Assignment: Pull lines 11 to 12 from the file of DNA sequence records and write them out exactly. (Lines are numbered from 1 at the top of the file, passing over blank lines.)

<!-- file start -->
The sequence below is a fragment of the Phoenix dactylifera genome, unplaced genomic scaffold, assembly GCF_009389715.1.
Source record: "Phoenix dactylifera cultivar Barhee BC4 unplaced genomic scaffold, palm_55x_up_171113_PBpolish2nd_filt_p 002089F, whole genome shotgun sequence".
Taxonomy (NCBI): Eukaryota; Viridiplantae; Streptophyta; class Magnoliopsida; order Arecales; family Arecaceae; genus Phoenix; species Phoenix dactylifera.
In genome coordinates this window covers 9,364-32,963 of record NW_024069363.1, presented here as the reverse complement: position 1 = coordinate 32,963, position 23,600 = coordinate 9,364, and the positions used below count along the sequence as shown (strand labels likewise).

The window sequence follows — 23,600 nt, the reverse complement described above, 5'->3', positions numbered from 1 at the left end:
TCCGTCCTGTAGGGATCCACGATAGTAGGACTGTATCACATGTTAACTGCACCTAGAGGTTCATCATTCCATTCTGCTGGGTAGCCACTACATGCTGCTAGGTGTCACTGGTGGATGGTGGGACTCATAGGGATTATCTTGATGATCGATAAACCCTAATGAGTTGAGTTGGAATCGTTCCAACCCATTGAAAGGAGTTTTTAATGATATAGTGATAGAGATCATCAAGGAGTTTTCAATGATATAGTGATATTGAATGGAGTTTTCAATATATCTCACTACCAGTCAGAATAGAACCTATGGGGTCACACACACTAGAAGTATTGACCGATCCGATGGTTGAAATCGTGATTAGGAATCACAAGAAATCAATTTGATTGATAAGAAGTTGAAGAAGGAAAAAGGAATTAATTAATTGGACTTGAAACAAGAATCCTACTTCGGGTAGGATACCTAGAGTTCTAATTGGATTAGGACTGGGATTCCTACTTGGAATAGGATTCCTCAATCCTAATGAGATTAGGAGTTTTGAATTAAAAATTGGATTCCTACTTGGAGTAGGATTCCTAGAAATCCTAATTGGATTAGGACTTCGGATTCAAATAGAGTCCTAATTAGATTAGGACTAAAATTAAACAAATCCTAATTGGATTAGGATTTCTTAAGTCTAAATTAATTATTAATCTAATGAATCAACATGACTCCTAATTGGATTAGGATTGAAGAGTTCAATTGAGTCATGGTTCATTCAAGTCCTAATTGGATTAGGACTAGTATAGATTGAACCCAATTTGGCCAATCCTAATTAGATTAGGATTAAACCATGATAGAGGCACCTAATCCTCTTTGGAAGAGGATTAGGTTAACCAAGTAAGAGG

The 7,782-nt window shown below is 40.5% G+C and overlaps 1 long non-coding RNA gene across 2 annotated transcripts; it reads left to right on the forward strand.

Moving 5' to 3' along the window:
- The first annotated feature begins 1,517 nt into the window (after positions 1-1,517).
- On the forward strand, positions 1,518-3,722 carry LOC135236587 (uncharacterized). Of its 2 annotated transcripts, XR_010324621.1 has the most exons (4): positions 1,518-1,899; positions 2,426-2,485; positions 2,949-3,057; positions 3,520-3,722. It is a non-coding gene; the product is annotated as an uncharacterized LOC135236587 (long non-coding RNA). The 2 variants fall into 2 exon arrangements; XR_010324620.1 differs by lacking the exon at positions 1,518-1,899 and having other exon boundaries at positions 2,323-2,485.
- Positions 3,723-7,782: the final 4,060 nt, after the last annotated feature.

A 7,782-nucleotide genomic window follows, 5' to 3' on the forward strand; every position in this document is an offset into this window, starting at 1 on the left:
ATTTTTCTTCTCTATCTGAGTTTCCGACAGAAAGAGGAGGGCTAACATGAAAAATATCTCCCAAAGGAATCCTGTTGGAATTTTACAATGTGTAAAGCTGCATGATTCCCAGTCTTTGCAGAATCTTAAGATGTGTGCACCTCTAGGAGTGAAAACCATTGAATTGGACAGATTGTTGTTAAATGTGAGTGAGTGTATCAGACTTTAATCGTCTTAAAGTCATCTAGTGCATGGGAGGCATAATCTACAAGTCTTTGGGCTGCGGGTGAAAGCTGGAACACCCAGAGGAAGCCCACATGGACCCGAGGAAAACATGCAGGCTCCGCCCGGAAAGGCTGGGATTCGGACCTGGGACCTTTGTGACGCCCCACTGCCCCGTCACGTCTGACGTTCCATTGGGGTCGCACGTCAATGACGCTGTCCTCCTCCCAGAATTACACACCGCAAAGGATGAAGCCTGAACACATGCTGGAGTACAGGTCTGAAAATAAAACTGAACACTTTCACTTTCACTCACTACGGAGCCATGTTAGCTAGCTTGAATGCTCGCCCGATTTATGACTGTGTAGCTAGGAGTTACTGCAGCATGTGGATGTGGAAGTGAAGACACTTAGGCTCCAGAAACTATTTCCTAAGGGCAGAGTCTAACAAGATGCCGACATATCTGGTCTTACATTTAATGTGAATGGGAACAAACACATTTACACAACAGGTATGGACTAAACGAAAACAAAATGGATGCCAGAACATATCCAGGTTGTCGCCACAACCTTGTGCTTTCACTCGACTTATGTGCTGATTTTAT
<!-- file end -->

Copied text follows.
- Positions 3,723-7,782: the final 4,060 nt, after the last annotated feature.

A 7,782-nucleotide genomic window follows, 5' to 3' on the forward strand; every position in this document is an offset into this window, starting at 1 on the left: